blog |  bio |  book |  info for parents, family, friends |  info for professionals |  consult/train/speak |  resources |  contact |  home    

 information for professionals

overview  |  legal professionals  |  mental health professionals  |  education professionals

info for educators

When parents divorce, children may turn to teachers and others in their schools because you are already important people in their lives. They may see you as a stable and concerned presence during the stress of big changes in their lives. Here are some specific things you can do to help them.

  1. Provide consistency and structure. Children thrive on routine and clear expectations for their behavior.With so many things changing in their lives, they may look to their school as a place that provides stability and support. Listen to and accept their feelings, but set limits on behaviors that are unacceptable.
  2. Affirm and reinforce their strengths. Let them know that they are valued through your smiles and positive feedback for their efforts as well as their progress. Many children say they do not want to be pitied, but they do want to hear about what they do well. Give them opportunities for leadership to build on their strengths.
  3. Watch for behavioral signals of underlying problems. When children are unruly or withdrawn, or if they exhibit dramatic changes in behavior patterns, these may be signals that something is going wrong in their lives. Children whose parents are in conflict or are undertaking a separation or divorce often have very powerful feelings, but they are also very likely to try to hide those feelings, especially from their parents. As a result, the stress they feel can produce difficult or disturbing behaviors that spill over into the classroom. If they are willing to talk with you about what’s going on in their lives, you may be able to help them deal with their feelings or help them to find resources to address their needs.
  4. Encourage the adoption of an evidence-based prevention program in your school. Children whose parents divorce often feel alone in their experiences and feelings and isolated from their peers. Supportive group programs such as the Children of Divorce Intervention Program, developed by Dr. Pedro-Carroll, have been proven to provide significant and lasting benefits for children.
  5. Encourage the adoption of evidence-based parenting programs for divorcing or divorced parents. All children need quality parenting, with abundant love and consistent limits on their behavior. Children who are experiencing major life changes—such as those brought about by divorce—especially need the security of effective parenting. You may help the children in your school by helping their parents find a program in your school district or local community.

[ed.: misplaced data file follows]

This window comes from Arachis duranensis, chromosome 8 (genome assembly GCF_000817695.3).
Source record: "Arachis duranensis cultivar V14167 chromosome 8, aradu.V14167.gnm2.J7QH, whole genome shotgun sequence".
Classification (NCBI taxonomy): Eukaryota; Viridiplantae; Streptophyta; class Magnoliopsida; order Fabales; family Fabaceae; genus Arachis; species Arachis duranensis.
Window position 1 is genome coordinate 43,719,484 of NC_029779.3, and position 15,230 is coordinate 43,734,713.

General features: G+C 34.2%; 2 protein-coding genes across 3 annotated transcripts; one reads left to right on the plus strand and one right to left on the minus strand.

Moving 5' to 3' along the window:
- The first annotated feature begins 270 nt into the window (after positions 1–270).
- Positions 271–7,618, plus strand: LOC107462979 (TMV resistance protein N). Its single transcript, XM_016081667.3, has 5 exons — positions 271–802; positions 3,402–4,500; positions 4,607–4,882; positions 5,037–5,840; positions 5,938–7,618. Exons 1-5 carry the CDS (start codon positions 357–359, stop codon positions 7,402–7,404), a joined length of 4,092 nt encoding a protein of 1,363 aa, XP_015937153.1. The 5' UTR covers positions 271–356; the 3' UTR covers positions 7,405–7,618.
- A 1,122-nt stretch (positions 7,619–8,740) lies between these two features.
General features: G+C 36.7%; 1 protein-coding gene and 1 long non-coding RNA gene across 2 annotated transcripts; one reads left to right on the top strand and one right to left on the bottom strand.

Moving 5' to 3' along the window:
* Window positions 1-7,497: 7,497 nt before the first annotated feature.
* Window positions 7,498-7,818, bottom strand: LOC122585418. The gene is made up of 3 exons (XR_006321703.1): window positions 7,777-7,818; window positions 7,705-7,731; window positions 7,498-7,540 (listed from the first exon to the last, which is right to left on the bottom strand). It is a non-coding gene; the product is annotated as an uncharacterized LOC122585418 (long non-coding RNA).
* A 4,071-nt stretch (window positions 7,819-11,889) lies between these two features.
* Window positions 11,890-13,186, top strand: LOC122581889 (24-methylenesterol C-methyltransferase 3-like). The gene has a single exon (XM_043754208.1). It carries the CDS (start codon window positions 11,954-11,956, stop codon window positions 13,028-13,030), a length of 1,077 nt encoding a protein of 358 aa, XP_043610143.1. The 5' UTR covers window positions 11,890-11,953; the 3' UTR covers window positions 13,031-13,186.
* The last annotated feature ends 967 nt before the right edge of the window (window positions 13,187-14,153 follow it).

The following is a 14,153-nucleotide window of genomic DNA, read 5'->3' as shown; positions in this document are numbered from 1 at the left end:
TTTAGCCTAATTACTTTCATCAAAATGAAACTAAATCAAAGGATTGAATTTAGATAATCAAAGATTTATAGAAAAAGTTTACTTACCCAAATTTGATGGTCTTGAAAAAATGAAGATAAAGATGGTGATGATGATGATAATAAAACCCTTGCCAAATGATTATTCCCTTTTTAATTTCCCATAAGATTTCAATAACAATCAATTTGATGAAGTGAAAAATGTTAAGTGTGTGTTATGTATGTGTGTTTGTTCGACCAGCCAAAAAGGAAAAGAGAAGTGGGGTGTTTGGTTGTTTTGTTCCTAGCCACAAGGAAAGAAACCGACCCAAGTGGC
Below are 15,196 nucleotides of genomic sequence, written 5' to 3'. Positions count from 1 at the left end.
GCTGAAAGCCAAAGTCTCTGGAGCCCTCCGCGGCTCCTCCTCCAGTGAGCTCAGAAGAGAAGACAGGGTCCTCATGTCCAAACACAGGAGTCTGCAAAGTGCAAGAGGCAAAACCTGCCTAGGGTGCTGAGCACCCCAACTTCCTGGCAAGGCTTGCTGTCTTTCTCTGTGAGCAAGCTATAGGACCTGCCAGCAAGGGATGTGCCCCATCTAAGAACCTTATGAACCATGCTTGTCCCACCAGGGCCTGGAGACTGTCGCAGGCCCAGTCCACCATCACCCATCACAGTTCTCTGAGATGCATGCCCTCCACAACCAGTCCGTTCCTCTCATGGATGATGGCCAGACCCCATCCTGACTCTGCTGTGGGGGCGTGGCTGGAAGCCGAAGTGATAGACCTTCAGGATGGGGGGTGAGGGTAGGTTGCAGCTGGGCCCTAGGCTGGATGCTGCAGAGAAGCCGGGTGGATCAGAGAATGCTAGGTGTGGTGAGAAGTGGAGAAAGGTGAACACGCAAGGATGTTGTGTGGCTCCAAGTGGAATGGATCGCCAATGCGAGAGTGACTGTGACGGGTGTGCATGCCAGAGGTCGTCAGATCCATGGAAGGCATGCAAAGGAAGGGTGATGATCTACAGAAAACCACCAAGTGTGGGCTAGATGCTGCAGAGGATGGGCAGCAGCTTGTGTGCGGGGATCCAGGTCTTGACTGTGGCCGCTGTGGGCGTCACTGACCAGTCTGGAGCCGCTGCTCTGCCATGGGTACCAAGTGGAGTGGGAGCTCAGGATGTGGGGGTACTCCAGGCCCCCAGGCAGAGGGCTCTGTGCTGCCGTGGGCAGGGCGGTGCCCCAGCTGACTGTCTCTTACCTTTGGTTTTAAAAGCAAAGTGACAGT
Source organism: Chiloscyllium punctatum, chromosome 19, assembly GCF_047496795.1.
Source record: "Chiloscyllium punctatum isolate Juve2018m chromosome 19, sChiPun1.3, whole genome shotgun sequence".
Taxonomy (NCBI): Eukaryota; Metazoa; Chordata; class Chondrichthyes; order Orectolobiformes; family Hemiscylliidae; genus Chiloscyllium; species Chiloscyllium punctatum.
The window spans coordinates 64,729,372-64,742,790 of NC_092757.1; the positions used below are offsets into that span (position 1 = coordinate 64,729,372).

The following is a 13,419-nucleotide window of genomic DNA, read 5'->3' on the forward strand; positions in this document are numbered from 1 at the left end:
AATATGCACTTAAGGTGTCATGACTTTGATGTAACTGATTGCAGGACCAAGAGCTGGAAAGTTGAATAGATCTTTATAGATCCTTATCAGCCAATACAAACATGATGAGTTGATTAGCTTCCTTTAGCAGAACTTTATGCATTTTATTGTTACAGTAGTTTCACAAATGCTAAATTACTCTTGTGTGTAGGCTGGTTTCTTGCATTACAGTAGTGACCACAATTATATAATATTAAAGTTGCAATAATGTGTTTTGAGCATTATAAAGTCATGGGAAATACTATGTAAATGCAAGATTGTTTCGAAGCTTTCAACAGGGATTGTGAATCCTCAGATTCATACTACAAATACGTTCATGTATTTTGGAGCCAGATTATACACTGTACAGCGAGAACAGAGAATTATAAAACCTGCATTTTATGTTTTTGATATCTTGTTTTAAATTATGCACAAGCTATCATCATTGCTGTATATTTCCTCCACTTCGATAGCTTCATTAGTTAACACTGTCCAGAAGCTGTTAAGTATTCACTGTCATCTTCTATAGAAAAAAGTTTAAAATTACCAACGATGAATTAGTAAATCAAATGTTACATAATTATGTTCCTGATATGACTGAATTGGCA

6. Help children develop an accurate understanding of their parents’ divorce. Children need to understand that they did not cause, and cannot solve, the problems between their parents. But many children and teens develop serious emotional difficulties because they somehow believe they are to blame. You may be in a position to help uncover those feelings and lead children to a more accurate understanding of the changes in their family.
  7. Encourage parents to focus on their children’s best interests. Convey that children benefit from the loving support of both parents in their lives. Educators often hear the overflow of parents’ emotions and thoughts about each other, since school is the connecting point for their children. In meetings with parents, or even in informal encounters, you can help children by discouraging their parents from criticizing, blaming, or denigrating the other parent in front of their children. Children understand that both parents are somehow a part of them, and when a parent is made to look bad, children often feel that they are somehow defective, too.
  8. Communicate with parents regularly about their children’s strengths as well as problems or concerns. When there are concerns, take a problem-solving approach with a plan for improvement. Divorce means that parents and children are going through one of the most stressful times of their lives—and it can continue for many months. Your support, understanding and encouraging words about their child can make an enormous difference.

NAPPA Gold Award, 2010, National Parenting Publications Awards

2010 Mom's Choice Awards® Gold Recipient

Putting Children First:
Proven Parenting Strategies for Helping Children Thrive Through Divorce




bio | book | info for parents, family, friends | info for professionalsconsult/train/speakevents | resources & links  | contact
2010 JoAnne Pedro-Carroll